Here we are going to tell you what to see in Astorga in 1 day. It is the capital of the Maragatería, a region famous for its stew, and one of the main references in the chocolate industry, to which there is even a museum dedicated.
Founded in Roman times and with a very important historical importance thanks to being a place of passage on the Camino de Santiago and the end of the Vía de la Plata, Astorga preserves some very interesting monuments that cover different styles and for which visiting Astorga is a must. mandatory compliance if you visit the area.
Taking a walk through this city will not take you long and here we tell you what to see in Astorga.
The main places to see in Astorga
In just a few meters we find two great architectural gems and from here we can start visiting Astorga on a walking tour that you cannot miss.
Astorga Cathedral dates from the 11th century, although there are documents that the diocese was created in the 3rd century.
Subsequently, it has had several modifications that have given it its different architectural styles that range from Gothic to Renaissance and Baroque.
Behind the beautiful façade flanked by two towers we find a very beautiful cathedral where we must highlight the choir and its stalls, its chapels, the different altarpieces and the Renaissance cloister.
The Episcopal Palace, the best thing to visit in Astorga
The current building is from the end of the 19th century after its reconstruction after a fire destroyed the old Episcopal Palace.
Gaudí was able to make a neoclassical style masterpiece, unique in this area of Spain.
Not only does its beautiful granite exterior stand out, but also a very careful interior with a decorative richness that quickly reminds you of the great Catalan architect.
The walls of Astorga and the Plaza Mayor
From there we can walk along the Walls of Astorga that surrounds the entire old town and was founded in the time of Augustus, although it has undergone subsequent reforms and in fact the one we can see today is the one built in the 3rd century.
In addition to the wall, there are numerous Roman remains that we can find around Astorga.
At the opposite end of the Old Town Cathedral is the Plaza Mayor, where we can admire the Town Hall, another of Astorga’s most characteristic buildings.
The Plaza Mayor is where the ancient Roman forum was located, which can be visited in the basement of the square.
The Town Hall is baroque in style and stands out for its towers, its balcony and the automatons that strike the hours. Under the arcades of the Plaza Mayor there are numerous shops and restaurants, where you can enjoy Maragata cuisine.
Other places to see in Astorga
Very close to the Plaza Mayor, if we continue walking through the typical Castilian streets of Astorga, we find the Roman Museum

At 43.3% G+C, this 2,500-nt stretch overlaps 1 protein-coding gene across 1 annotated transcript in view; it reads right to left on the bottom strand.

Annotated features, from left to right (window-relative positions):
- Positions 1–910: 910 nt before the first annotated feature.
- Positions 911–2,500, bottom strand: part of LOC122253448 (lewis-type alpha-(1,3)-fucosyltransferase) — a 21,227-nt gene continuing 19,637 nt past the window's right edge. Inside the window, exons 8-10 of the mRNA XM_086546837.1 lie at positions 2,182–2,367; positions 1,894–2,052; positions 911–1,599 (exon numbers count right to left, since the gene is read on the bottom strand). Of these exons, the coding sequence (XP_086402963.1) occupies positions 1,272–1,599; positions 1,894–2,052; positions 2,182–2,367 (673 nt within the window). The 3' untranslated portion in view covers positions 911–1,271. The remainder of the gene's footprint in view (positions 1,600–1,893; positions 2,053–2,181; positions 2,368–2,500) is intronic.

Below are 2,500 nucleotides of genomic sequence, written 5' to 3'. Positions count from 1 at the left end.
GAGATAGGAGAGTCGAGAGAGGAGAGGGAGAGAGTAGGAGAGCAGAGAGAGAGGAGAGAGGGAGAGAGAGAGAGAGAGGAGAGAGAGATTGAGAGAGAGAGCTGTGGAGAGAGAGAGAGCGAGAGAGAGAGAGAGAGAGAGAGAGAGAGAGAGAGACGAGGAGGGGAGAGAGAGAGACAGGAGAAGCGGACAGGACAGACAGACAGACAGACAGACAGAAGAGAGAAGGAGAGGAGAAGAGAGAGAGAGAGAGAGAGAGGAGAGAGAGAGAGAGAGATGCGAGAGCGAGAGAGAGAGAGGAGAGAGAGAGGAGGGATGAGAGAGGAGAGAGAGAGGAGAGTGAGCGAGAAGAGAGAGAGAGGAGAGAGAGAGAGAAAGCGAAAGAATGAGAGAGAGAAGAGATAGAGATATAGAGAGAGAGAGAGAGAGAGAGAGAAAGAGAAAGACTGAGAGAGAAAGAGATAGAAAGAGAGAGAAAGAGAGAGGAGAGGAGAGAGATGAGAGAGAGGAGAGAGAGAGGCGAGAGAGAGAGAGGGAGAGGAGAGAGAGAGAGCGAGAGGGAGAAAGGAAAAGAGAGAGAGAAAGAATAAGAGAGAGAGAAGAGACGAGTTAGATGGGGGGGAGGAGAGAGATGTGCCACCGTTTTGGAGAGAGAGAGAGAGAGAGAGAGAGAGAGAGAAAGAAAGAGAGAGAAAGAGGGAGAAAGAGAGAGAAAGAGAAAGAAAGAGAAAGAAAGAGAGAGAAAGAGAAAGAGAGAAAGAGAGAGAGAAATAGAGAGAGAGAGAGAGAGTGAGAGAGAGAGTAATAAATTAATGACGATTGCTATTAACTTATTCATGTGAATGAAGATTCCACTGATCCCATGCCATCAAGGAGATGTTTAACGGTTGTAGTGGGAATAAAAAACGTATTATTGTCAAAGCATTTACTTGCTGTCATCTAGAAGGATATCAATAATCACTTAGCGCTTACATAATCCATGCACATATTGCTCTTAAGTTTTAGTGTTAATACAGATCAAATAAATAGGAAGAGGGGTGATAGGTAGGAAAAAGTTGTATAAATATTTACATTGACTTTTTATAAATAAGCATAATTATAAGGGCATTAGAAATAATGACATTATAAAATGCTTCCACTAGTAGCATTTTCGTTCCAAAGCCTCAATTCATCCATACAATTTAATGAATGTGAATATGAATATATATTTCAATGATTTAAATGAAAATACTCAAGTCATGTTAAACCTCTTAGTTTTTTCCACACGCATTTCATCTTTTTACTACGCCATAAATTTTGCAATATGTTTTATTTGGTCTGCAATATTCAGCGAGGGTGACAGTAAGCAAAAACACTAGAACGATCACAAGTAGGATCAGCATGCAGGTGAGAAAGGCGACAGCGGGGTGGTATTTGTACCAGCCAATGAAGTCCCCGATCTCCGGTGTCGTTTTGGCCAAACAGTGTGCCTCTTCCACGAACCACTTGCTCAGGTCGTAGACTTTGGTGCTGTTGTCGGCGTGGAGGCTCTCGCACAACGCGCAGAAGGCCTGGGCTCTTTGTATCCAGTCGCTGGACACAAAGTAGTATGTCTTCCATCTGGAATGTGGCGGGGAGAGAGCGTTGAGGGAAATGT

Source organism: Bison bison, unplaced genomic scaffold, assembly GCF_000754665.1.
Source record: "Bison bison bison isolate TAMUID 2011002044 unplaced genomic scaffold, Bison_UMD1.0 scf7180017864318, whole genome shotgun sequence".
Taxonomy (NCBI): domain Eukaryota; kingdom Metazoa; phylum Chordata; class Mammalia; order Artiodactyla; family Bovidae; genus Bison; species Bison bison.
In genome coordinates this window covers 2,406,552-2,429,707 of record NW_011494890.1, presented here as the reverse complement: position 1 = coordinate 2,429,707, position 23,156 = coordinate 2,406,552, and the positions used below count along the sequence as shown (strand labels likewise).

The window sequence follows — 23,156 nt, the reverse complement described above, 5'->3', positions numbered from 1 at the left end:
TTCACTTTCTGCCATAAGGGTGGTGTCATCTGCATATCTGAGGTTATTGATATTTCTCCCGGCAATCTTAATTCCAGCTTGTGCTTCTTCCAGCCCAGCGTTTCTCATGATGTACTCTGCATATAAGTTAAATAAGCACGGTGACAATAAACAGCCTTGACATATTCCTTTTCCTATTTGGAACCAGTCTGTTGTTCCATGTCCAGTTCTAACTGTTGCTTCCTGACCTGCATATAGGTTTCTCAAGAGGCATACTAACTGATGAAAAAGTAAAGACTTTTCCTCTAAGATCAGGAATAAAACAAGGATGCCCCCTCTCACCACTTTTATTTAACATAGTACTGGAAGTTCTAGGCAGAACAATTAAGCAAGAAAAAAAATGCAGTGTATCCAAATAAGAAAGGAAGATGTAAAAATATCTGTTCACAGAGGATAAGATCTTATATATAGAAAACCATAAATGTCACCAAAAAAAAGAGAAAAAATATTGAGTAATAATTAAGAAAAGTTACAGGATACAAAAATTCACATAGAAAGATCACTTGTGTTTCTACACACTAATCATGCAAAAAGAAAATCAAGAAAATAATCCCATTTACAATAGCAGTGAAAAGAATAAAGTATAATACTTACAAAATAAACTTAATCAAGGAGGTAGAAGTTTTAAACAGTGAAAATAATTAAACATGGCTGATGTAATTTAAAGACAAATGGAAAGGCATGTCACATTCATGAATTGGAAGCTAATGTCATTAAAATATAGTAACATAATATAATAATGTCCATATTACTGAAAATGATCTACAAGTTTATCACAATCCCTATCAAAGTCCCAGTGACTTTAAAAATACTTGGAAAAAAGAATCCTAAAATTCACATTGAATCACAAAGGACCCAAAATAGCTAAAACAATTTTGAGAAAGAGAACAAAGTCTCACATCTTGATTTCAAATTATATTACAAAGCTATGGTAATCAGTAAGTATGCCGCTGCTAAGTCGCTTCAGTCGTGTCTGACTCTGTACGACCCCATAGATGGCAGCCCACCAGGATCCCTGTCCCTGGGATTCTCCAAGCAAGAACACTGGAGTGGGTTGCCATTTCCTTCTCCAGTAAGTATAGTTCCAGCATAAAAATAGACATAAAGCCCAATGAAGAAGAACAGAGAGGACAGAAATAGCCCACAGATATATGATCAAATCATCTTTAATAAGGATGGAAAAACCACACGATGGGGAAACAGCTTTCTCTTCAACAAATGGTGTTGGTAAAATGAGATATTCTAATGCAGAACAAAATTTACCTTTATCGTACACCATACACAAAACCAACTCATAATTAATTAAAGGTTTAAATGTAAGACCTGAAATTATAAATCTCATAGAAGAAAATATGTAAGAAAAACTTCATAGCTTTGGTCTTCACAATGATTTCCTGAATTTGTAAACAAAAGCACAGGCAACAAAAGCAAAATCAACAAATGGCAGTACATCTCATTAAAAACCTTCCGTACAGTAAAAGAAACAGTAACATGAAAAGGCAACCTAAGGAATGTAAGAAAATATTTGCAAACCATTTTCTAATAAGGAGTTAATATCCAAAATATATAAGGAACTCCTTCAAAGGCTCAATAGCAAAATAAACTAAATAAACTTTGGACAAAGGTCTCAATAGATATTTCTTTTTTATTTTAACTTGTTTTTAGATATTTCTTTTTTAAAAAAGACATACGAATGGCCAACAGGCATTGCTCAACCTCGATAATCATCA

It is built in the same place where the Ergástula was located, a building that could have been a Roman prison, and where we find various objects found in the excavations and where they tell us what life was like in ancient Asturica Augusta.
In that same square is the Church of San Bartolomé, Romanesque in style and one of the most beautiful in Astorga. A few meters away, next to the Municipal Library, are some remains of the Roman Forum and very close, the Sanctuary of Fátima, from the 12th century and in Romanesque style.
To end this visit to the old town of Astorga, we can continue along the path that runs along the southern part of the wall, leaving aside the Roman Baths, until we reach the Seminario Mayor, a spectacular 3-storey building consisting of several cloisters and a neoclassical chapel.
Finally, if we want to visit another of the main places of interest in Astorga, we will have to go outside the old town. This is the Chocolate Museum, located north of the city and where we can learn more about the chocolate industry and its production process.
What to see near Astorga. Castle of the Polvazares
We cannot talk about Astorga without mentioning the nearby town of Castrillo de los Polvazares.
This spectacular town, rebuilt in the 16th century after floods, practically preserves its original state.
It stands out for its cobbled streets and its stone houses, where the old maragato muleteers lived, who traded all kinds of products.
In Castrillo de los Polvazares, its numerous restaurants are also famous for serving the authentic maragato stew, which is distinguished from other stews because it is served upside down, that is, the meat first and the soup last.
It is believed that this way of taking the stew is due to the fact that the ancient soldiers had to take it that way since they never knew when they had to go into battle and in this way they made sure to take the most calories to be able to endure the combat if they had to leave in the middle of lunch.
Other towns that can be visited near Astorga in the Country of the Maragatos are Val de San Lorenzo, Santa Coloma de Somoza or Santiago Millás, some towns where you can admire the typical maragata architecture.